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  • Baseball’s Peerless Semipros: The Brooklyn Bushwicks of Dexter Park
  • Will Cooley
Barthel, Thomas. Baseball’s Peerless Semipros: The Brooklyn Bushwicks of Dexter Park. Harworth, N.J.: St. Johann Press, 2009. Pp. vii+304. Bibliography, notes, and images. $29.95 hb.

In Baseball’s Peerless Semipros: The Brooklyn Bushwicks of Dexter Park, independent historian Thomas Barthel documents the history of one of the biggest spectator draws in New York City during the first half of the twentieth century. The semipro Brooklyn Bushwicks rarely left their home of Dexter Park near the Queens/Brooklyn border, and for good reason. The Bushwicks seldom played in an organized league, and in their best attendance years they averaged 15,000 paying customers for Sunday doubleheaders. Even as minor league and semipro baseball declined in the 1940s, the Bushwicks still outdrew the bigleague Philadelphia Phillies and Boston Braves in 1945.

Max Rosner, the team’s innovative owner, was a Jewish immigrant from Austria-Hungary. He kept the turnstiles spinning by advertising “Big League Baseball at Workingman’s Rates” (p. 18). In the team’s early days Rosner subverted the city’s Sabbath Statute by offering free admission and charging for a scorecard, which conveniently cost the same as regular admission. The circumvention did not always work, and Rosner reportedly spent many afternoons in jail waiting for his friends to bail him out. He also pioneered night baseball in the city in 1930 (five years before the Cincinnati Reds held Major League Baseball’s first nocturnal contest), allowing even more working people to attend games. Rosner understood that if he put a quality product on the field many area fans were willing to buy the cheaper ticket at nearby Dexter Park. The Polo Grounds or Yankee Stadium were seventy-five minute trips for Bushwick residents, and even a Dodgers game required taking four different subway trains.

Bushwick fans were pleased with what they saw from Rosner’s nine, even though a group of hardcore fans know as the “tenants” cheered lustily against the home team. The roster usually included a mix of three to five men with major league experience, locals who chose to stay near home rather than endure the grind of the minor leagues, up-and-coming prospects, and semi-pro regulars. The Bushwicks were paid well for these “second jobs”; in 1929 position players earned $30-$50 per Sunday, or the equivalent of the weekly pay of a factory worker (p. 80). Rosner scheduled the best semipro squads, black teams, and barnstormers, yet the Bushwicks typically took three-quarters of these contests.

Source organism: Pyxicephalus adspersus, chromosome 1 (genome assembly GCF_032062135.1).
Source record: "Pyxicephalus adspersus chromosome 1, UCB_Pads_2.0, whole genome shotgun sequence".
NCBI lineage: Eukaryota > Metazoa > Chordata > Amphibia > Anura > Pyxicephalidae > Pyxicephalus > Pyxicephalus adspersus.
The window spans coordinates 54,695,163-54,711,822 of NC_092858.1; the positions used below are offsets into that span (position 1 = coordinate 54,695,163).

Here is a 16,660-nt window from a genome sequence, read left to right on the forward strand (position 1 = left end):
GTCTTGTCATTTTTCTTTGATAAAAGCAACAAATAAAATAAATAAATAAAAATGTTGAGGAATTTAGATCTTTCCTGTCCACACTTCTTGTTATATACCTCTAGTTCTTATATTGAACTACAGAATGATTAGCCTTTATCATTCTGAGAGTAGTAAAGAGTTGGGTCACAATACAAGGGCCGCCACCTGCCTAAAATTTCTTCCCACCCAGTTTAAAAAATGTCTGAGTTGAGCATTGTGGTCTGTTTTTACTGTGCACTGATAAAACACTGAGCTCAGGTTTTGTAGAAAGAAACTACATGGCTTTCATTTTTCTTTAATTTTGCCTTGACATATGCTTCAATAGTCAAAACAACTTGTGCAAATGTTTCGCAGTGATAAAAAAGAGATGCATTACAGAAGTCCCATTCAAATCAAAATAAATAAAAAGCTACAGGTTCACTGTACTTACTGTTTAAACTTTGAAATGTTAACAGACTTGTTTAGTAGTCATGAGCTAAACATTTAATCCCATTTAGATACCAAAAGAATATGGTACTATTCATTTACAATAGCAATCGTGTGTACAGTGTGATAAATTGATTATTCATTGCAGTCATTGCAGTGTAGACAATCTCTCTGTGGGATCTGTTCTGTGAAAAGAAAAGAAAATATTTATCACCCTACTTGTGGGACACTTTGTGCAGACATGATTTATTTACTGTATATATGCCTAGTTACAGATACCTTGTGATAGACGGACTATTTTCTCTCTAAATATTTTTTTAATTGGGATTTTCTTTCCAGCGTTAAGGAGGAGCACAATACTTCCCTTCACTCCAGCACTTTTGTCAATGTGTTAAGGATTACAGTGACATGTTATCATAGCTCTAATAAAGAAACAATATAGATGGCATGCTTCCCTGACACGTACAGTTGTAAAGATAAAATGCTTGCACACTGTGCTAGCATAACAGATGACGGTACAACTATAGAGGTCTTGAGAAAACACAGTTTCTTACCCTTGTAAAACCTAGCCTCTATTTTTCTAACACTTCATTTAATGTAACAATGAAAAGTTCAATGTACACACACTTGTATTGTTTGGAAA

Barthel’s account is basically a year-by-year overview of Bushwick baseball and does not engage with existing historiographies. Yet historians of sport and race may find some useful nuggets here. In contrast to the lily-white, all-male confines of Major League Baseball, Dexter Park featured players from many different backgrounds. Though the Bushwicks did not employ any African-American players, Buck Lai, a Hawaiian-Chinese infielder was a longtime stalwart. Large crowds attended games against the University of Japan and Meiji University. In 1937 the Hawaiian All-Stars came to Dexter Park with pitcher Jackie Mitchell, the “girl wonder from Chattanooga” whom Major League Baseball Commissioner Kenesaw Mountain Landis banned from professional baseball in 1931 (p. 138). In [End Page 289] addition, frequent contests with Negro League teams provided the stiffest competition for the Brooklyn club.

Newspaper accounts showed the race-making/unmaking that occurred in Dexter Park. One writer connoted racial difference by referring to the Cuban Stars as the “mezzo-tinted athletes from the oasis of the Atlantic” (p. 71). However, many journalists were impressed by the Stars’ play. “Call it the great national pastime if you must,” a local columnist stated, “but all afternoon these Havana bred baseballers kept giving lessons to their American rivals” (p. 113). Games against black teams prompted writers to trade in stereotypes over the supposed comedic aspects of black baseball and how “colored teams” were able to withstand the heat better than whites but also brought out appreciation for Negro League skills. A sports editor noted that “without the sepia-tinged opposition” the Bushwicks would have no decent...

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Additional Information

ISSN
2155-8455
Print ISSN
0094-1700
Pages
pp. 289-290
Launched on MUSE
2011-02-02
Open Access
No
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